These are some preparatory studies for a show at Steel House this coming winter. I think they are more sophisticated than most of my earlier work. In particular, they offer one solution to a problem of diversity of behavior in algorithmic art: If a work is generated by a single organic algorithm, how can it look like something other than an undifferentiated mass?
Hello, everybody. After a hiatus of over two years, I’m again making some visual art that I think might be interesting enough to share with the world. Click here to view 10 random high-resolution pieces out of a batch of 698 that I made recently.
Remember that you will die! Memento Mori is a set of 12,978 images of a skull. On display now at Steel House Gallery. Click here to view 100 random high-resolution skulls.
From the gallery’s show description: ‘Memento Mori, Latin for “remember that you will die,” is a set of 12,978 images of a skull. These images are shown continuously on five monitors in the gallery space, with a selection shown in print on the wall. Each of these images is an algorithmic and geometric transfiguration of the same single black-and-white source photograph. Each image is unique, disposable, and replaceable. No person (including the artist) has seen them all. The work will be on view through February 15.’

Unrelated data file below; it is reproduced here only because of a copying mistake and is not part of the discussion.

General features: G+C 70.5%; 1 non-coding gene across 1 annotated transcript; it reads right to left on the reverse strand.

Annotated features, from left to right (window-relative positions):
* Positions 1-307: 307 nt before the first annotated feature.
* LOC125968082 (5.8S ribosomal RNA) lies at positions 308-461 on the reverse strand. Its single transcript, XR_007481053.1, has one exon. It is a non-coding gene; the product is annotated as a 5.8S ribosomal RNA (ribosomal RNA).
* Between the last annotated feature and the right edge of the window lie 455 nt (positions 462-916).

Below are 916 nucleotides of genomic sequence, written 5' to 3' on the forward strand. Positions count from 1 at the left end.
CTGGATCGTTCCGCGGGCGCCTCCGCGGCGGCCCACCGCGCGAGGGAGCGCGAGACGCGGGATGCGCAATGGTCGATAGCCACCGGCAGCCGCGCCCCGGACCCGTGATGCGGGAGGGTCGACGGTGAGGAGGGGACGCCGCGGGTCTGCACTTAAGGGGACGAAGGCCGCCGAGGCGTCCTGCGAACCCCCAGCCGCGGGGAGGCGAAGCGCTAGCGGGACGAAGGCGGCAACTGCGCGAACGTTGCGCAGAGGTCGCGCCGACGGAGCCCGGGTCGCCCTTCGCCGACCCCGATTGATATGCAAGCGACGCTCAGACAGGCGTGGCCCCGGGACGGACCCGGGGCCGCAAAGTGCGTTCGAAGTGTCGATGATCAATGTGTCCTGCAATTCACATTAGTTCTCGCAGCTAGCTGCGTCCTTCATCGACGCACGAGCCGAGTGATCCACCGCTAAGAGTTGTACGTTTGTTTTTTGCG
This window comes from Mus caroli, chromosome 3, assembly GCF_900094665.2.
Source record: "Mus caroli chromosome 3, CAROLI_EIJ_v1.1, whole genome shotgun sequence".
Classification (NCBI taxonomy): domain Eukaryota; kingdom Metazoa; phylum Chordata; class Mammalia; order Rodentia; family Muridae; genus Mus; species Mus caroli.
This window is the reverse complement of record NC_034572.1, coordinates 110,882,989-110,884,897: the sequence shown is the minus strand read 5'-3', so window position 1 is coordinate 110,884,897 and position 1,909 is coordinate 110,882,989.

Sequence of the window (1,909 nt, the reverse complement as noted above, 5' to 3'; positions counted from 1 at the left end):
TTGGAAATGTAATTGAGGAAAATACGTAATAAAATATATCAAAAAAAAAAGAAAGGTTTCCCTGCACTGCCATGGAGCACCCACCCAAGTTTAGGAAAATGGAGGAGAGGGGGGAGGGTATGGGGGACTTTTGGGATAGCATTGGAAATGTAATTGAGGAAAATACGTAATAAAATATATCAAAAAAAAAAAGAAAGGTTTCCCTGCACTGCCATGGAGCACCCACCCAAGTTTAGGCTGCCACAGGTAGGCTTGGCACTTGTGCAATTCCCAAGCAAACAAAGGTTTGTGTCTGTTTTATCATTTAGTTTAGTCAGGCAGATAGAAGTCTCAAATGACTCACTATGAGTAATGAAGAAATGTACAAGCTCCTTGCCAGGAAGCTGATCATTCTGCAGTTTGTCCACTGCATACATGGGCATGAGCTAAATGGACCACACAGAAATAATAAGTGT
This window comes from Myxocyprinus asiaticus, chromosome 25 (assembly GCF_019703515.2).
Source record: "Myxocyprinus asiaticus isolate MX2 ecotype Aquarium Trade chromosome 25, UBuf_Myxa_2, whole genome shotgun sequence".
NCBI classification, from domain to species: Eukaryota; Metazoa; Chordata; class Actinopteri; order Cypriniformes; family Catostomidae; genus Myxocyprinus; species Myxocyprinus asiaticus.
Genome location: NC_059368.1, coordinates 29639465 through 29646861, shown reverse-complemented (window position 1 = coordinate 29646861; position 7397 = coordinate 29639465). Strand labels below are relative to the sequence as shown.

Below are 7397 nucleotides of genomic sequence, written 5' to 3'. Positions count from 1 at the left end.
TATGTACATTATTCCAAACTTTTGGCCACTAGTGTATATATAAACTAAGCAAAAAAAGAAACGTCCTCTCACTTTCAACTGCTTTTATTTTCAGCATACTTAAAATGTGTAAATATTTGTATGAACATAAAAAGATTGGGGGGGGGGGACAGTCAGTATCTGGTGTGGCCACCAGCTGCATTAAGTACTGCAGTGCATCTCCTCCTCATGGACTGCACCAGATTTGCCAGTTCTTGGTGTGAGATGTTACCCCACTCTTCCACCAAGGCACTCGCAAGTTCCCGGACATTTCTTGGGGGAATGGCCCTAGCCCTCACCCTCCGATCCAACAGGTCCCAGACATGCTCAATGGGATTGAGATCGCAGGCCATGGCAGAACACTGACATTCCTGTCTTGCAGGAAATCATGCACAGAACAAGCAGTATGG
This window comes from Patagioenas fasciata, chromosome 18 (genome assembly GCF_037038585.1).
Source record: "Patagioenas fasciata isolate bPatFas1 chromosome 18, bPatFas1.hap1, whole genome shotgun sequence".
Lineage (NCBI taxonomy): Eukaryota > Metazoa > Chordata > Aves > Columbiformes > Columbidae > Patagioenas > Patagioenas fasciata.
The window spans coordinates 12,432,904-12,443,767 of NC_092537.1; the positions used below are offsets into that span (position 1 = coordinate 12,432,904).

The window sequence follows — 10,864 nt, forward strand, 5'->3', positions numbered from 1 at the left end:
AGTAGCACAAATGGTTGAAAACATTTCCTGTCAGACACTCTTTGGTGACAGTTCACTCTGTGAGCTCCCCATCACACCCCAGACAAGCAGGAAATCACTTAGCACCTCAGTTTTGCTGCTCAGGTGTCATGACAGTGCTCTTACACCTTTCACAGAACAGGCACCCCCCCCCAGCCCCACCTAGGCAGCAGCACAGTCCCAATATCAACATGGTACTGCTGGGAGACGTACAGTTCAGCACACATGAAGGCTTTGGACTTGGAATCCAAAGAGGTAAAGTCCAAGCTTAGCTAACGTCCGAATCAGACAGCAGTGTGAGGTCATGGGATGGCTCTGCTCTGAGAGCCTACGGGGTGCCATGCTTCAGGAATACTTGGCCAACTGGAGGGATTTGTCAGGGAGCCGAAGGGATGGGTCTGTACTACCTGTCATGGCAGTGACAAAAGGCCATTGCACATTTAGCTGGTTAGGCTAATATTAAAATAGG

During a recent visit to Civita di Bangoregio, I took a series of (amateur) smartphone photos of this ancient, eroded town and its environs. Enchanted by the local shapes and colors, I wrote software to algorithmically decompose these photos into lines and planes. This is the first result.